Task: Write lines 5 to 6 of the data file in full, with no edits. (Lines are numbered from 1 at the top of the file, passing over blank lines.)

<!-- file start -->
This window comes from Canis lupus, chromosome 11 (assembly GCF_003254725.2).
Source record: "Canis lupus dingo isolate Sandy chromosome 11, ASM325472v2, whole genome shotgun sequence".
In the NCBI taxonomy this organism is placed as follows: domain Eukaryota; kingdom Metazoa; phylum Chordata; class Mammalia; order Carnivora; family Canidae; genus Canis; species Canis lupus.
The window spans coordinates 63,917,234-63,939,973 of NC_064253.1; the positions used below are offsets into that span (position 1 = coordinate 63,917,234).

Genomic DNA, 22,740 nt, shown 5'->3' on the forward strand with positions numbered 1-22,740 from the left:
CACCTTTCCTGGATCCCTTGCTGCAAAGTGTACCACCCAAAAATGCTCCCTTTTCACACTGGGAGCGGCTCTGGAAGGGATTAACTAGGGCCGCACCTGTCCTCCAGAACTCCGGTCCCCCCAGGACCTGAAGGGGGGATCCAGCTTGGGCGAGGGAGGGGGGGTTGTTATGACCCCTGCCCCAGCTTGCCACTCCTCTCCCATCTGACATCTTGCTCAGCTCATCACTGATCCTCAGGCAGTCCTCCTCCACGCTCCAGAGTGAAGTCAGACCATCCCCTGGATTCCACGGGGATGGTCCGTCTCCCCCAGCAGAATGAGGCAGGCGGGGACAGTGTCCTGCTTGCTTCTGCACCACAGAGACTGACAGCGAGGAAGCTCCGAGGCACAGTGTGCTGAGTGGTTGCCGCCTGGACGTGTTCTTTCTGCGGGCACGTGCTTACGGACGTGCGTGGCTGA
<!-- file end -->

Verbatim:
Genomic DNA, 22,740 nt, shown 5'->3' on the forward strand with positions numbered 1-22,740 from the left:
CACCTTTCCTGGATCCCTTGCTGCAAAGTGTACCACCCAAAAATGCTCCCTTTTCACACTGGGAGCGGCTCTGGAAGGGATTAACTAGGGCCGCACCTGTCCTCCAGAACTCCGGTCCCCCCAGGACCTGAAGGGGGGATCCAGCTTGGGCGAGGGAGGGGGGGTTGTTATGACCCCTGCCCCAGCTTGCCACTCCTCTCCCATCTGACATCTTGCTCAGCTCATCACTGATCCTCAGGCAGTCCTCCTCCACGCTCCAGAGTGAAGTCAGACCATCCCCTGGATTCCACGGGGATGGTCCGTCTCCCCCAGCAGAATGAGGCAGGCGGGGACAGTGTCCTGCTTGCTTCTGCACCACAGAGACTGACAGCGAGGAAGCTCCGAGGCACAGTGTGCTGAGTGGTTGCCGCCTGGACGTGTTCTTTCTGCGGGCACGTGCTTACGGACGTGCGTGGCTGA